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Placer County Estate Law Blog

Three reasons to update your estate plan

Estate planning is one of those things that very few people like to think about. Facing your own mortality is emotionally draining enough, but the complexities of it and desire to make sure that you have done the right thing can be simply overwhelming.

Most people who have drawn up an estate plan get peace of mind from simply having it finished. Sometimes, they have too much peace. Things change, and your estate plan has to as well. Here are three good reasons why you might want to revisit your estate plan, no matter how simple or complicated it is.

The Revised Uniform Fiduciary Access to Digital Assets Act

The California Legislature handed millions of social networking users a huge victory by providing a clear and consistent method for digital assets and content of emails to pass to the next generation after the user has died. This issue has been a major problem for families who just want access to the pictures that their loved one locked on her iPhone or to shut down a Facebook profile to prevent identity theft. 

Digital Currency

Digital currencies present a unique issue of access.  The same reason they are being valued, their security, is the same reason they present a unique issue.  If you have purchased digital currency then you are aware there is more than one type of wallet you can use and more than one market or trading platform to purchase or sell your digital currency. There is a danger with digital currency, that without providing your agent some kind of breadcrumb trail it could disappear into the wind.  

Privacy Concerns of Passwords in Trusts and Wills

There is a legal conundrum that estate planning attorneys face when it comes to digital assets. It is an issue that did not exist 20 years ago, but it is one that has emerged and will continue to expand the more we create our own personal digital worlds. Bank account information, bills, 401k accounts, insurance, photographs, digital objects that we create, have all become an essential part of tracking and storing information.  The prevalence of digital assets has created a pain point for estate planning attorneys in which we are forced to chose between protecting a clients privacy and protecting the assets in their estate.

 

What are digital assets?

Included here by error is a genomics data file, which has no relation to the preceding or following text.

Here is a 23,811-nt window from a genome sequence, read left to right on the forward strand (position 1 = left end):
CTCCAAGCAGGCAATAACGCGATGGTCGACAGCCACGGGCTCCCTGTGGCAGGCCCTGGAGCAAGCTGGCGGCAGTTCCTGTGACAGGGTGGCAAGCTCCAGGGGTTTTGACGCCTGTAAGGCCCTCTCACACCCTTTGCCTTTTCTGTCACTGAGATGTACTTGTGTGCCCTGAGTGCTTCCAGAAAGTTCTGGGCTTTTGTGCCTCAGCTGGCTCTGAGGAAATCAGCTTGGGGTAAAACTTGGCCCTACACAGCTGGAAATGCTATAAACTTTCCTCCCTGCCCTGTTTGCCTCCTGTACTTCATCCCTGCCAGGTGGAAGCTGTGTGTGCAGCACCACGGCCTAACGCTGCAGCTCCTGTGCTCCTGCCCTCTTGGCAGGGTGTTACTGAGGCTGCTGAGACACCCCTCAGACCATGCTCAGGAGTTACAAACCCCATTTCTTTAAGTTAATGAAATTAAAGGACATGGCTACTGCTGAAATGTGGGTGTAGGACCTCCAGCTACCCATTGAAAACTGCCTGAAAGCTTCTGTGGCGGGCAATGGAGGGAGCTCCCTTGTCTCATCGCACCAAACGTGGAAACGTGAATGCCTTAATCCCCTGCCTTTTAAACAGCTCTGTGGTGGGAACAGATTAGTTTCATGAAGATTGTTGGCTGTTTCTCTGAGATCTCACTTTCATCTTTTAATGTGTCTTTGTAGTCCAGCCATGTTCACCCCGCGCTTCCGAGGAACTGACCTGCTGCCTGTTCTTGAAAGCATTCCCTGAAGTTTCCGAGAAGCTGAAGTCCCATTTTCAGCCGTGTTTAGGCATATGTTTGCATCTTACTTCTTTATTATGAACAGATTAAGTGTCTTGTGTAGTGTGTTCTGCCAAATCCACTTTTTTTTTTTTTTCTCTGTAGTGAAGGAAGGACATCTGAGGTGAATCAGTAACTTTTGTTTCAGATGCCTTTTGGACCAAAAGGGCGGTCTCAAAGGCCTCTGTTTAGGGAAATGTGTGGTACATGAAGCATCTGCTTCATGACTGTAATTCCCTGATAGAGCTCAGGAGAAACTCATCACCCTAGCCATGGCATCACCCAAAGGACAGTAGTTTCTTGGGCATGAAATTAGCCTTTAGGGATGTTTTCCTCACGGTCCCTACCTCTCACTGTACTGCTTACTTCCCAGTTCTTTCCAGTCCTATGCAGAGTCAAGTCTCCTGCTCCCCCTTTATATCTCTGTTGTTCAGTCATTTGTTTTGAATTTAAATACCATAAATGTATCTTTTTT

Digital asset is a term that has been increasingly discussed within the estate planning community in the past decade and with good reason.  Any person who has established online accounts or has created digital content has digital assets.  Think of them as the virtual form of your physical life.  Bank accounts, social media, photos, videos, and cloud-based storage - any content you create electronically becomes a digital asset. 

An equine LLC for a business with horse sense

If horses are your passion, you probably have dedicated your life to them. That’s only reasonable since a horse’s love is unconditional, like any member of the family. Because of this, it may never have occurred to you that incorporating the horse part of your life into a business could make sense.

For serious horse enthusiasts, a business arrangement is often appropriate. That can even include a formal limited liability corporation, or LLC, if your horse activities include a human herd. With various tax and liability benefits, it may be an arrangement that works for you.

3 tips for choosing your executor of estate

When you leave this earth, your worldly possessions will stay behind. As in the famous 1930's play, you can't take it with you. However, the value of your home, savings and other assets do live on, in a sense. You can bestow them upon your loved ones or a worthy cause.

Unfortunately, moving these assets from point A to point B can be far from simple, but someone must do this job as the executor of estate. You can choose the person who will oversee inheritance and bring your financial matters to a close ahead of time. We have a few suggestions for making this decision.

Filing final taxes after the passing of a family member

When faced with the death of a family member or loved one, dealing with practical matters after death during a period of intense grief can seem overwhelming. Nonetheless, as Ben Franklin said “In this world nothing can be said to be certain, except death and taxes”. Sadly even death does not excuse a person from a final reckoning with the taxman and paying final income and estate taxes is part of finalizing an estate.

 

Establishing a trust to care for your pet

Have you ever read about someone who left their entire estate to their cat and thought, “I could see doing that?” It’s not a sign that you have lost it, not at all. Many pet owners want to be sure that their pets are properly taken care of when they are gone. Peace of mind the most important part of any estate planning, and we all want to be sure that our loved ones are cared for.

This is especially critical for horses. Any owner can tell you how much love these herd animals need and how expensive their care can be. Making sure that they are taken care of when you are gone is an important part of any estate plan for pets of all sizes.

How to get a loved one's finances in order after they pass away

Aside from the sadness and the stress from dealing with the loss of your loved one, there can be frustrations when trying to sort out their financial situation. Here are five things you should do to get your loved one’s finances in order.

 

  • Obtain multiple copies of the death certificate

Contact

The Law Office of Alexandria Goff
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Rocklin, CA 95765

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